The Way: Glimpses of God

The Way: Glimpses of God
The Way: Glimpses of God

A new issue of The Way is now available.

GLIMPSES OF GOD

Contents

Tom Shufflebotham - The Prayer of Faith Seeks Understanding: Simple Prayer and the Ignatian Exercises

Growth in prayer can seem to involve increasingly complicated techniques to be learnt, remembered and mastered; lectio divina, imaginative contemplation, and a host of others. Here Tom Shufflebotham draws on tradition to show a simpler method, the prayer of faith, which he believes is nevertheless not foreign to the Spiritual Exercises of St Ignatius.

Download this article in PDF format by clicking here.

Louis Roy - Dag Hammarskjöld and the Mystics
Dag Hammarskjöld, while secretary general of the United Nations, kept a diary which was published posthumously under the title Markings. Louis Roy sees in it the influence of mystics, Christian and other, and in particular suggests that there are close links between the thought of Hammarskjöld and that of Meister Eckhart.

Michael Kirwan - The Paraclete and the Nightingale: The Vital Legacy of Friedrich Spee
Early in the seventeenth century a German Jesuit, Friedrich Spee von Langenfeld, was assigned to minister to women accused of witchcraft, before and after they were condemned to death. He left writings condemning the trial process, which was often accompanied by torture. Michael Kirwan sees in this a foreshadowing of Rene Girard’s work on the tendency of human beings to scapegoat each other.

Karen Eliasen Anthony de Mello: On Fire
Anthony de Mello was an Indian Jesuit who perhaps did more than anyone to enable the spiritual techniques of Eastern religions to promote a deeper encounter with the Christian gospel. Much sought after as a giver of preached retreats, he was also, claims Karen Eliasen, an exemplary 'contemplative in action'. In this first article reprinted from Thinking Faith, she traces his quest 'to set the world on fire'.

Roger Dawson - Is Religion Good for Your Mental Health?
It is not easy to say whether the practice of religion is good for mental health, since both can be understood in so many different ways. Here, in our second article from Thinking Faith, Roger Dawson suggests one positive effect that religious belief can have through its employment as a coping mechanism, enabling people to manage better the various difficulties that they face.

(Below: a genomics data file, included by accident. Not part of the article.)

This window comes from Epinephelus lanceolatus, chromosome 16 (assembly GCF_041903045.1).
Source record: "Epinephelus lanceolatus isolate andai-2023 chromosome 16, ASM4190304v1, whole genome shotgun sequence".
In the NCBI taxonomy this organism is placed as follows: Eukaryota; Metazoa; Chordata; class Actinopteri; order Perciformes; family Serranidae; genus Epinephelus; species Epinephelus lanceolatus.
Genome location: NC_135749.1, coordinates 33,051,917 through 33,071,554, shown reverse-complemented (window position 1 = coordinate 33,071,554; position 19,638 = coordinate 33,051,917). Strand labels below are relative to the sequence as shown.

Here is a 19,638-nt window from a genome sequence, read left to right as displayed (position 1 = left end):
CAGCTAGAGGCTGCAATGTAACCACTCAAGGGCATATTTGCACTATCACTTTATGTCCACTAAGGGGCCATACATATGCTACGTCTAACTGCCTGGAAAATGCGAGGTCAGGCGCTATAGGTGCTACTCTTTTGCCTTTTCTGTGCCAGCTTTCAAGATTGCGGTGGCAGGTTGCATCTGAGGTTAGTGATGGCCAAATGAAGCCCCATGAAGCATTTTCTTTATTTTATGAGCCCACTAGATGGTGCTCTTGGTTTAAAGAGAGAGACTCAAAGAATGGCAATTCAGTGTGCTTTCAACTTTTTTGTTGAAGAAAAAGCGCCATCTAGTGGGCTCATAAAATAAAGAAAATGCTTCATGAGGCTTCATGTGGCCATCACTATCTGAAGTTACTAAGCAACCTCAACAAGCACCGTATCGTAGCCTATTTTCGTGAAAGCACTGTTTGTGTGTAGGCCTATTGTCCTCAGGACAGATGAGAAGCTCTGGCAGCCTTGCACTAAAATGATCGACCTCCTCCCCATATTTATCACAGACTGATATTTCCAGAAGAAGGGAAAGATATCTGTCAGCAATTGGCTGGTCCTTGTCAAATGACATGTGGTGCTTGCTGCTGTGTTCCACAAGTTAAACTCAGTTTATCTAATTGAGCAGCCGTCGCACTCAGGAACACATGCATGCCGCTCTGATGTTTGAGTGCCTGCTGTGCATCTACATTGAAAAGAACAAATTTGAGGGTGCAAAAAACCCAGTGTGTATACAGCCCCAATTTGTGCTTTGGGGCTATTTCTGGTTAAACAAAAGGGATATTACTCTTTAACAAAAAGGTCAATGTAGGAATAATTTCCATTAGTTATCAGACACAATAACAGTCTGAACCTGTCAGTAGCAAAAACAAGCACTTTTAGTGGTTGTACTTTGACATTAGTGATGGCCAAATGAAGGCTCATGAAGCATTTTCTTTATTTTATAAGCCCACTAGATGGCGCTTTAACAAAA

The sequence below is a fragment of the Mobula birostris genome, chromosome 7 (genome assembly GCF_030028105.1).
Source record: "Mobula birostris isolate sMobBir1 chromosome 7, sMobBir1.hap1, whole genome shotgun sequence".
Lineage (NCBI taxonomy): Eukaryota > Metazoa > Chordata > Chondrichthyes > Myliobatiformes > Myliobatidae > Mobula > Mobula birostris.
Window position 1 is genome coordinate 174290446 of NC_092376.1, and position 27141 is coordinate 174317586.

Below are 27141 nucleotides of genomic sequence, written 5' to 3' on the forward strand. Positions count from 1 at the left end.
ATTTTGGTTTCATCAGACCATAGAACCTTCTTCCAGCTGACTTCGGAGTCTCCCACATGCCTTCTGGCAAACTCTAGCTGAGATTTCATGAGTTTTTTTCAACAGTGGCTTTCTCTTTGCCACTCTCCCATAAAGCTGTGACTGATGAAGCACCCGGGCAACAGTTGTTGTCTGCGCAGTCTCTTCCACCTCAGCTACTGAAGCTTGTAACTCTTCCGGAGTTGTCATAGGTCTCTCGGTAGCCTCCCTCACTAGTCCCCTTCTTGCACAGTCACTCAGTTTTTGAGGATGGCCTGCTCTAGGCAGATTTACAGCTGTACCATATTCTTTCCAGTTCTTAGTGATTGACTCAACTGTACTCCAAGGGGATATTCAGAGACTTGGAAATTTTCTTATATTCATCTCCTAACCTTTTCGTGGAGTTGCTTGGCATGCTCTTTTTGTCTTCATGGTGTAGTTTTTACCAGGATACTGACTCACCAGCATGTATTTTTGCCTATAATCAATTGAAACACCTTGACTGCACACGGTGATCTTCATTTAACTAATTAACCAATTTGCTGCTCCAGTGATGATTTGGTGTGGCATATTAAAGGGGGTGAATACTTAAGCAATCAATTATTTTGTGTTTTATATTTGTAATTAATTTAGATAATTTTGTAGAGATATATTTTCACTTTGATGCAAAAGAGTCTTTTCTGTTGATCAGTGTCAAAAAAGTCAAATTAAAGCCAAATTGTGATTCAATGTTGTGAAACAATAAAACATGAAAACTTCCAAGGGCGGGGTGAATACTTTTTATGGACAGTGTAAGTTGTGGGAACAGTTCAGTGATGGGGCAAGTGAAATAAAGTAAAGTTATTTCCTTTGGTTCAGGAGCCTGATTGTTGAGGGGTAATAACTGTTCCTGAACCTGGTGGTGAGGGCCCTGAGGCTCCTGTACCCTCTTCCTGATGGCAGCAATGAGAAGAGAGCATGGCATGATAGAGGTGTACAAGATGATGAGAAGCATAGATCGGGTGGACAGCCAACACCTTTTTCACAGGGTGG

Teresa White - What Is in a Name,Then?
Whether you love it or hate it, for most of us our name is an essential element of who we are. The Hebrew and Christian scriptures give much evidence of the importance of the naming process, and of the particular names that are bestowed through it. Teresa White explores these ideas, drawing on her experience of learning her pupils’ names while working as a teacher.

Norlan Julia - The Office of Rector as a Ministry of Consolation
Pope Francis speaks regularly of ‘the joy of the gospel’, and hopes that Christian ministers will be able to help those they serve be aware of, and stay attuned to, the signs of that joy in their lives. Norlan Julia is the rector of a diocesan seminary in the Philippines. Here he describes how he lives out this aspect of his calling.

Rolphy Pinto - The Transcendence and Immanence of God and the Practice of Spiritual Conversation
Orthodox theology speaks of God as both ‘transcendent’, beyond all that has been created; and ‘immanent’, intimately connected to and active in all that is. It has sometimes been suggested that the Old Testament, the Hebrew scriptures, privileges the first of these, and the New, particularly in the gospels, highlights the second. Here Rolphy Pinto argues for a more nuanced understanding of the biblical testimony.

Jack Zupez - Open Wide Your Hearts, Beginning with the Mass
Across much of the Western world, recent decades have seen a decline in participation in organized religion among younger people. Yet many of them would claim to retain a strong sense of spirituality which is important in their lives. From a Roman Catholic perspective, John Zupez asks how the Mass might best be celebrated in a way that would speak to the experience of people such as these.

Iain Radvan - Spiritual Direction and the Examen of St Ignatius
A psychotherapeutic method known as ‘experiential focusing’ invites those seeking help to become aware of the physical sensations in their bodies as they explore the ideas and feelings that they are wanting to work with. Iain Radvan sees parallels with the movements experienced in the prayer of the Examen, and the role of the spiritual director in helping the directee to notice and stay with these.

Order this new issue of The Way.